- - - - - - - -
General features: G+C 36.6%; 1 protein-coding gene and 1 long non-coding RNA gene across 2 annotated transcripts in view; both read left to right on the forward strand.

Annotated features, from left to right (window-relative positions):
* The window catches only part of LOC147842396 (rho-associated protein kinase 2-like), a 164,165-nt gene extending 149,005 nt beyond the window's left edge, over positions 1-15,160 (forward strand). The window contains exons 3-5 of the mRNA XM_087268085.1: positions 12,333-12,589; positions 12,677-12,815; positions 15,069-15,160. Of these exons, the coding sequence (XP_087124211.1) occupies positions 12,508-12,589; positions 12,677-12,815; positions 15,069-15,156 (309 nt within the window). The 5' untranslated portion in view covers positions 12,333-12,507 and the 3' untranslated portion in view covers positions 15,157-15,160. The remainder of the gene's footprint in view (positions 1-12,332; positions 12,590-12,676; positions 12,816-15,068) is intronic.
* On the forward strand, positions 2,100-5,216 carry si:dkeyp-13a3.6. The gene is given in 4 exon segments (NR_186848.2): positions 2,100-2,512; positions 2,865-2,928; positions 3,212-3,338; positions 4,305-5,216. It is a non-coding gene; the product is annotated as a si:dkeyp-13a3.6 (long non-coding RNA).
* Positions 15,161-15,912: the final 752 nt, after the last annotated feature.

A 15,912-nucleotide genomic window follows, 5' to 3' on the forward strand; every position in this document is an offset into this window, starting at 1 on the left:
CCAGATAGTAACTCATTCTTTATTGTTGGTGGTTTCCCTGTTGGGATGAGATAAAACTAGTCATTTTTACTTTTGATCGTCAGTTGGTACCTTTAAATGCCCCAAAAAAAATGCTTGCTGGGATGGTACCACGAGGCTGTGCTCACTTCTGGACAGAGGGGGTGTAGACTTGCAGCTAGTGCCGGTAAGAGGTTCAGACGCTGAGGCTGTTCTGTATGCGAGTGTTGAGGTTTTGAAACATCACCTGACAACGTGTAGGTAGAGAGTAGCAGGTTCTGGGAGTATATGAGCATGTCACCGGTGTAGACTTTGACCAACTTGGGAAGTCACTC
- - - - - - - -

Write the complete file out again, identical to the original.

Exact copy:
General features: G+C 36.6%; 1 protein-coding gene and 1 long non-coding RNA gene across 2 annotated transcripts in view; both read left to right on the forward strand.

Annotated features, from left to right (window-relative positions):
* The window catches only part of LOC147842396 (rho-associated protein kinase 2-like), a 164,165-nt gene extending 149,005 nt beyond the window's left edge, over positions 1-15,160 (forward strand). The window contains exons 3-5 of the mRNA XM_087268085.1: positions 12,333-12,589; positions 12,677-12,815; positions 15,069-15,160. Of these exons, the coding sequence (XP_087124211.1) occupies positions 12,508-12,589; positions 12,677-12,815; positions 15,069-15,156 (309 nt within the window). The 5' untranslated portion in view covers positions 12,333-12,507 and the 3' untranslated portion in view covers positions 15,157-15,160. The remainder of the gene's footprint in view (positions 1-12,332; positions 12,590-12,676; positions 12,816-15,068) is intronic.
* On the forward strand, positions 2,100-5,216 carry si:dkeyp-13a3.6. The gene is given in 4 exon segments (NR_186848.2): positions 2,100-2,512; positions 2,865-2,928; positions 3,212-3,338; positions 4,305-5,216. It is a non-coding gene; the product is annotated as a si:dkeyp-13a3.6 (long non-coding RNA).
* Positions 15,161-15,912: the final 752 nt, after the last annotated feature.

A 15,912-nucleotide genomic window follows, 5' to 3' on the forward strand; every position in this document is an offset into this window, starting at 1 on the left:
CCAGATAGTAACTCATTCTTTATTGTTGGTGGTTTCCCTGTTGGGATGAGATAAAACTAGTCATTTTTACTTTTGATCGTCAGTTGGTACCTTTAAATGCCCCAAAAAAAATGCTTGCTGGGATGGTACCACGAGGCTGTGCTCACTTCTGGACAGAGGGGGTGTAGACTTGCAGCTAGTGCCGGTAAGAGGTTCAGACGCTGAGGCTGTTCTGTATGCGAGTGTTGAGGTTTTGAAACATCACCTGACAACGTGTAGGTAGAGAGTAGCAGGTTCTGGGAGTATATGAGCATGTCACCGGTGTAGACTTTGACCAACTTGGGAAGTCACTC